If Longview City Council adopts the city's 2001-2002 budget at its meeting tonight, two new police officers will patrol Longview streets by next fall.
The proposed budget comes before the council after several council-staff workshops. Except for the $175,000 police addition, the budget is largely unchanged.
The proposed general fund budget is $49.3 million, up 5 percent over the 1999-2000 budget of $46.8 million.
"By and large, it's a status-quo budget in the sense that … it provides the same basic standard level of services that … our citizens have come to expect and enjoy in many ways," said Kurt Sacha, Longview finance director.
"No frills, no thrills and no new programs," he said.
"We are putting two more officers on the street. Seeing how important public service is to the general citizens, I think that is certainly notable."
The loss of motor vehicle excise taxes with last year's passage of Initiative 695 hit Longview hard, and will reduce city revenue by about $1.4 million in 2001-2002, Sacha said. All city departments took cuts, and Longview police lost five officer positions in 2000.
Overruns in police overtime and jail costs also contributed to a shrunken police budget.
The proposed additional officers would leave Longview Police Department three officers short of its former staff level. If they were hired in January, the officers would go on duty in the fall after undergoing training.
At a budget workshop last week, the council voiced general approval for the proposed budget. Council members asked, however, whether an additional $150,000 could be allocated to fund four new police officers instead of two.
But Sacha said "there wasn't enough additional revenue" for four new officers.
The added officers could help appease members of the Longview Police Guild, who have criticized Police Chief Bob Burgreen over the past three months.
Longview Police Guild president Jeff Davis said in an interview earlier this month that officer shortages risk the safety of police and citizens. He said public and officer security is the basis of the guild's gripe against Burgreen.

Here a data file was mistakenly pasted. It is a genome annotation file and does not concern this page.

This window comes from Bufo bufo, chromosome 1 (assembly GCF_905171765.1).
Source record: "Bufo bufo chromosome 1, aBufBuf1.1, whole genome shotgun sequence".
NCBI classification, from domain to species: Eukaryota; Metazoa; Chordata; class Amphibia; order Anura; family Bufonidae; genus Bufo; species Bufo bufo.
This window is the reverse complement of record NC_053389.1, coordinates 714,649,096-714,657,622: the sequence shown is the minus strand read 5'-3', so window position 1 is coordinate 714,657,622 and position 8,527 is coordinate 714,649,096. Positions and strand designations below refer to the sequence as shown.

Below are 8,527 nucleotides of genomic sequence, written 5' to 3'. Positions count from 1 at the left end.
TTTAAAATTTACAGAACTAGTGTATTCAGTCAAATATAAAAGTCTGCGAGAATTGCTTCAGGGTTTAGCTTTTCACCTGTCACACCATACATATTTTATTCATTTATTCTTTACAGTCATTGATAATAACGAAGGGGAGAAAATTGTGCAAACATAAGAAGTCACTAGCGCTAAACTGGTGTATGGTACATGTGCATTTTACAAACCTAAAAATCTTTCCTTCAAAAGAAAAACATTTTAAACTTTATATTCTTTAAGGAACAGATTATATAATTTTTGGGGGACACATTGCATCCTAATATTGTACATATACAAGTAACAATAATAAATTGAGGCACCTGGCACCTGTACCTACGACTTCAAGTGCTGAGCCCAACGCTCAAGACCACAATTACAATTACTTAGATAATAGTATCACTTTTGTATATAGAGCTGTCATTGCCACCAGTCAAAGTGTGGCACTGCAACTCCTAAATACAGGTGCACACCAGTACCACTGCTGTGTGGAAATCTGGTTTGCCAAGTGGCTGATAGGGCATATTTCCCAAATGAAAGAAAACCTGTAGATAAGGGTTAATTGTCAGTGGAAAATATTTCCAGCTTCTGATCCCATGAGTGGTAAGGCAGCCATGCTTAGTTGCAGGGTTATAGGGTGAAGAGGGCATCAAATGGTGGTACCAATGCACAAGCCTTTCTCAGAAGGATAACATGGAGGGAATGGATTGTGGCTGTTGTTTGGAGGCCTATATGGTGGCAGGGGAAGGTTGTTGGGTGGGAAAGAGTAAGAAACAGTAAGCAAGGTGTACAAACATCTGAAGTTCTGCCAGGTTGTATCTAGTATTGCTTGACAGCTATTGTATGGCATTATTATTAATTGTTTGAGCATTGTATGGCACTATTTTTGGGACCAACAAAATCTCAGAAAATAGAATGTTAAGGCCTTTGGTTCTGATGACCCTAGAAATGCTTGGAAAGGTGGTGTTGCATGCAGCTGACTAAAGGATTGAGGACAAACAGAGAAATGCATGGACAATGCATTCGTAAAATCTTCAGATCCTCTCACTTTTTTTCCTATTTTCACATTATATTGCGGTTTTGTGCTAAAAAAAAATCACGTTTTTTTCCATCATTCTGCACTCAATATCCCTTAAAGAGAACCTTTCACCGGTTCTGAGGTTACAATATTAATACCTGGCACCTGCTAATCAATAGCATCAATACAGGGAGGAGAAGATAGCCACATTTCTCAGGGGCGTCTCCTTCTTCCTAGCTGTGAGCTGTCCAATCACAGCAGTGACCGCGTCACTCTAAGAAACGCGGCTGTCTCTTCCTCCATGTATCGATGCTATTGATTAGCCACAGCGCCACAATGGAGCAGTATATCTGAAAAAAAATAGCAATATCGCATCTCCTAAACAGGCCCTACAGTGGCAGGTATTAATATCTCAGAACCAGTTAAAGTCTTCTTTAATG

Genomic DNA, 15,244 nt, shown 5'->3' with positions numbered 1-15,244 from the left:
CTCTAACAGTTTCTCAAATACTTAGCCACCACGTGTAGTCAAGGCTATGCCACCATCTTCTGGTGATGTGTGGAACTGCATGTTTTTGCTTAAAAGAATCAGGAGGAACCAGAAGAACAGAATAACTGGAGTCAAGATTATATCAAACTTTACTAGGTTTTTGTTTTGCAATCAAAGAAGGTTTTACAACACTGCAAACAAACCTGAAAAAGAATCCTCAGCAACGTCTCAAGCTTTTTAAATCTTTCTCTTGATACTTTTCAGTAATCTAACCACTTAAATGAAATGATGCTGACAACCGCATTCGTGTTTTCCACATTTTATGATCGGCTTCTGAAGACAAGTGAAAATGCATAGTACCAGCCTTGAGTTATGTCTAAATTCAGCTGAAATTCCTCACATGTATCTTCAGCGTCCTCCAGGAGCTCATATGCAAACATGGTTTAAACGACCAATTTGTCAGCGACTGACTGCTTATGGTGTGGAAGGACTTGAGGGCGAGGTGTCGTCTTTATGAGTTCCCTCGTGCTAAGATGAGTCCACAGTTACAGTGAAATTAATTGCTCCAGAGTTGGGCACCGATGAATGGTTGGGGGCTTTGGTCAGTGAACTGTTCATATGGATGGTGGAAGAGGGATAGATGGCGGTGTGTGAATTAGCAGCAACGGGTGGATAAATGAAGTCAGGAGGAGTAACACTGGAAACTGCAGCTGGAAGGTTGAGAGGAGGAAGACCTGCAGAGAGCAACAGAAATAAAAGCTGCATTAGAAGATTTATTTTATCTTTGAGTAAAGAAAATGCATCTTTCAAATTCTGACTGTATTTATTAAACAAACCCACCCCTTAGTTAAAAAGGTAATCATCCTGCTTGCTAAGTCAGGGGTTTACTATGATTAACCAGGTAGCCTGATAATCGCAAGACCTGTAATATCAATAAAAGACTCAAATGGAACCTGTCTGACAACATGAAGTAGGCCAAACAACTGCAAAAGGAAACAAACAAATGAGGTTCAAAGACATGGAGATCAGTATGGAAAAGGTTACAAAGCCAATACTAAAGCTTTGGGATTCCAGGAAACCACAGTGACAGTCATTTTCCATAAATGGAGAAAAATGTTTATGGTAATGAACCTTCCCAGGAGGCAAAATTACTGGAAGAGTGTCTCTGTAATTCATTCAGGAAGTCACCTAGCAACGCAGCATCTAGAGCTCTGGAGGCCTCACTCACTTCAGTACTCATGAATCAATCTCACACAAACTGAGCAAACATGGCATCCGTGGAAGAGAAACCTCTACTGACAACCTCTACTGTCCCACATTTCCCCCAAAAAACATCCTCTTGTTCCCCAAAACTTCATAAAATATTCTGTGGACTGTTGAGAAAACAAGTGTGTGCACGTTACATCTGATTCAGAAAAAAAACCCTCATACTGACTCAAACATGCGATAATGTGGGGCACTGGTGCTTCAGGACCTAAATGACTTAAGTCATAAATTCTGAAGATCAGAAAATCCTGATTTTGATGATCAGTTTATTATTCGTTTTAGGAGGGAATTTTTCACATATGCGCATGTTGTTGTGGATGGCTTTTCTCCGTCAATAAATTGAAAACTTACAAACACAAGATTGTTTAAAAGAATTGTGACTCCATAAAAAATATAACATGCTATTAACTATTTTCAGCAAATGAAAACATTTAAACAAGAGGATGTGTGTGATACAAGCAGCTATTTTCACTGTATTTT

The guild has called Burgreen disloyal for his willingness to cut five officer positions, while city officials say Burgreen did his duty to balance the post-Initiative 695 budget.
In the current budget proposal, "we are proposing no rate increases in any of our utilities" for 2001, Sacha said. "And I think that's pretty notable in these times because certainly there are increases that we're having to bear those additional costs for."
The city plans to use about $4.5 million in cash it already has to cover inflationary costs in 2001, making ends meet in the face of "double-digit" percentage increases in city insurance premiums, electricity costs, and increased attorneys' fees for citizens who can't afford them, Sacha said.
Later, citizens will help bear those costs.
"We're looking for some modest inflationary increases" for utilities in 2002, Sacha said — about 3.4 percent for water and 4.5 percent for sewer rates.
Sacha said city officials look forward to the Mint Farm Industrial Park bringing big business and additional revenue to the city.
"Once we see (the Mint Farm) beginning to develop, we begin to embark upon perhaps looking at … new programs (and) perhaps a significant increase to our revenues."
The council will hold a public hearing on the proposed budget and the proposed 2001-2005 Capital Improvement Plan before considering them for adoption. The meeting will be held at 7 p.m. tonight at Longview City Hall.
In other business, the council will decide whether to start a program that would apprentice participation on large city construction projects.
In budget deliberations tonight, Longview City Council will consider:
- Adding two new police officers to Longview's police force
- Otherwise maintaining a "status quo" budget with no new programs or services
- Using cash reserves to cover inflationary increases in 2001, then seeking "modest" water and sewer rate increases in 2002